Silver had given an interview in October 2019 with Real Sports with Bryant Gumbel, saying Ujiri should avoid those situations.
"When I watch that last bit of the interview, in light of what we now know, I would love to take those words back," Silver told Michael Grange of Sportsnet. "[Masai] and I at this point have probably talked about that night 100 times since then. He has my full and unequivocal support.
"But I apologize to Masai for what I said in that interview. ... Believe me, when I look at that now, I cringe when I watch it."
Alameda County (California) sheriff's deputy Alan Strickland claimed Ujiri assaulted him when the executive was attempting to reach the court after the Raptors won Game 6 of the 2019 NBA finals. He was sued by Strickland, who claimed Ujiri struck him in the arm and shoulder, while Alameda County Sheriff Greg Ahern wanted the district attorney to charge him with battery of a peace officer.
Bodycam footage later showed Strickland initiated contact and shoved Ujiri twice when he attempted to show his credentials. Ujiri countersued Strickland, and the lawsuits were both dropped earlier this month.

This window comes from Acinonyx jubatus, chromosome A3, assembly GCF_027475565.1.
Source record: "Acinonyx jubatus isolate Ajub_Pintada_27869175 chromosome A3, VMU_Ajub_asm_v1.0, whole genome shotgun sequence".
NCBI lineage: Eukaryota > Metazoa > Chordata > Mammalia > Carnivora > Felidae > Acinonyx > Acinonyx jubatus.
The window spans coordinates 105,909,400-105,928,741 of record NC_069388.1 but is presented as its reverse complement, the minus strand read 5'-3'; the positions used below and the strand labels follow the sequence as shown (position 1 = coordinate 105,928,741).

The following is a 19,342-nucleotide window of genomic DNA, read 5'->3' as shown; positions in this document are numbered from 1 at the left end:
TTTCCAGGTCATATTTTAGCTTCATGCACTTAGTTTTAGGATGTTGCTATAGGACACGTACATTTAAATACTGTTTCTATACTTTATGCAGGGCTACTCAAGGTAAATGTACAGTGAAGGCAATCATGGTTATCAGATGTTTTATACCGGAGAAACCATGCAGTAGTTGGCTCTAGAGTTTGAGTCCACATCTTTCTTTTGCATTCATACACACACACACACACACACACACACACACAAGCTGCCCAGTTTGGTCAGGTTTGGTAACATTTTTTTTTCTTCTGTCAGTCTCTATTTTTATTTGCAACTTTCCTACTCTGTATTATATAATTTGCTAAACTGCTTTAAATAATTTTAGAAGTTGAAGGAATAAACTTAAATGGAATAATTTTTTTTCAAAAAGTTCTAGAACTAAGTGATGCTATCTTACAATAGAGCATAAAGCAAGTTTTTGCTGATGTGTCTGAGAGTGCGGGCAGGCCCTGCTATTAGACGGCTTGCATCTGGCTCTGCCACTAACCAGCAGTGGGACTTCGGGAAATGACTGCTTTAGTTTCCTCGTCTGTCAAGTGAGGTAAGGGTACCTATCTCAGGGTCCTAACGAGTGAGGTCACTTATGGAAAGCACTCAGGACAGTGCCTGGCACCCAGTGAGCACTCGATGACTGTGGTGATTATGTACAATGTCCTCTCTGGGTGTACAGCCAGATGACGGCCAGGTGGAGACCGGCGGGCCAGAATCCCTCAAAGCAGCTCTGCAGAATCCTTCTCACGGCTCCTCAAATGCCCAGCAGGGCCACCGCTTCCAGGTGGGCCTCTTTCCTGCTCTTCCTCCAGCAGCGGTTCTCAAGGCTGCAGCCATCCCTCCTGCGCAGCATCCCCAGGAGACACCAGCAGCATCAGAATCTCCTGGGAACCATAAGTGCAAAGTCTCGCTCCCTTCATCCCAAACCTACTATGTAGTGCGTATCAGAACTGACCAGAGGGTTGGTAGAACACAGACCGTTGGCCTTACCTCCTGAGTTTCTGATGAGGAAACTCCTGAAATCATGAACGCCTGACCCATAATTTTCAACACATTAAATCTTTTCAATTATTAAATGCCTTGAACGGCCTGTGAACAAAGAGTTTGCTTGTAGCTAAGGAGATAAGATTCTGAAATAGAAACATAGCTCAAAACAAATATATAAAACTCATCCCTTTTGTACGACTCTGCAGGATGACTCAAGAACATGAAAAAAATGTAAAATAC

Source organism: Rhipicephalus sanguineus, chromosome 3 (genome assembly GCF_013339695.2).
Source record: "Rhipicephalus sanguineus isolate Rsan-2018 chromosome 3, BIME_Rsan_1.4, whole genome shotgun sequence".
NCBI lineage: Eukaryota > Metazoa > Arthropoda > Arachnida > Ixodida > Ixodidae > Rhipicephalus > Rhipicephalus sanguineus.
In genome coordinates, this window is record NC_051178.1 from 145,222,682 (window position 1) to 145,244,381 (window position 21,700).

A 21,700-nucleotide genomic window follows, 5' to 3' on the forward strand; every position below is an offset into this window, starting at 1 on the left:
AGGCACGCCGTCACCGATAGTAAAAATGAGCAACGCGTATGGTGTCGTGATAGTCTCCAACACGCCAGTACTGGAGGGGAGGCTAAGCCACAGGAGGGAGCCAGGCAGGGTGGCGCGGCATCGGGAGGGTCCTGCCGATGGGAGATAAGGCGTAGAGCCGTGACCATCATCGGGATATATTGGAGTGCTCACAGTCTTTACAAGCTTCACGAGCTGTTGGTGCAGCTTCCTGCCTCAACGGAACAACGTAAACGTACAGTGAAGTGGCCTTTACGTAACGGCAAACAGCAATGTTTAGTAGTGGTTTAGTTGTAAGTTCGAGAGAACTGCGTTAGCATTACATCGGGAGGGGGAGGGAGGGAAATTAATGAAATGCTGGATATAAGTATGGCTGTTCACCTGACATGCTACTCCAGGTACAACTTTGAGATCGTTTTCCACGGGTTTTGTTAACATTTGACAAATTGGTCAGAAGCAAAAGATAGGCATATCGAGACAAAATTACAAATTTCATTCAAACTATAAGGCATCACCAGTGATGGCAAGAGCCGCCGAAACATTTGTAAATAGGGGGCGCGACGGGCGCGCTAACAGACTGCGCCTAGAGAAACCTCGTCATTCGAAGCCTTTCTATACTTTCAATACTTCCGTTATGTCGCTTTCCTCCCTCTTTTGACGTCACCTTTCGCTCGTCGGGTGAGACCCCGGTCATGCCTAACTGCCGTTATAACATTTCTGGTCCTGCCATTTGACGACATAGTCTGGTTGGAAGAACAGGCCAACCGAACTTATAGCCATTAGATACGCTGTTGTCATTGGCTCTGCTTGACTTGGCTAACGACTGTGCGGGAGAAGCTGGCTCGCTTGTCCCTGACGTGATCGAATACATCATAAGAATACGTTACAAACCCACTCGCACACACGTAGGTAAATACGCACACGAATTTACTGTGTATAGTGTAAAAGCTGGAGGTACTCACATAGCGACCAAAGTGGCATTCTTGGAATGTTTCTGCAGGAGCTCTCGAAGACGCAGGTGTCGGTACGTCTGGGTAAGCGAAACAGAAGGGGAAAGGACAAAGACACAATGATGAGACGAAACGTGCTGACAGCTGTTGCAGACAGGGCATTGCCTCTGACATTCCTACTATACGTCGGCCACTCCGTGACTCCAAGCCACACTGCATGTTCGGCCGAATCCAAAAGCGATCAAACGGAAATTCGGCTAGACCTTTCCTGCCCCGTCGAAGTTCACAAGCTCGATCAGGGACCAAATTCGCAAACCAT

The outcome vindicated Ujiri, but also made Silver's previous words look much worse (17:20):
"It's part and parcel of what comes with someone who is living on the edge a bit and is hard-wired to sort of march forward with incredible energy," the commissioner said in 2019. "Lessons learned for him—without assigning culpability or blame to anyone—as a leader, those are the kinds of situations he needs to learn to avoid."
With the NBA becoming more involved in social justice issues over the past year, Silver clearly saw the harm of his past statement.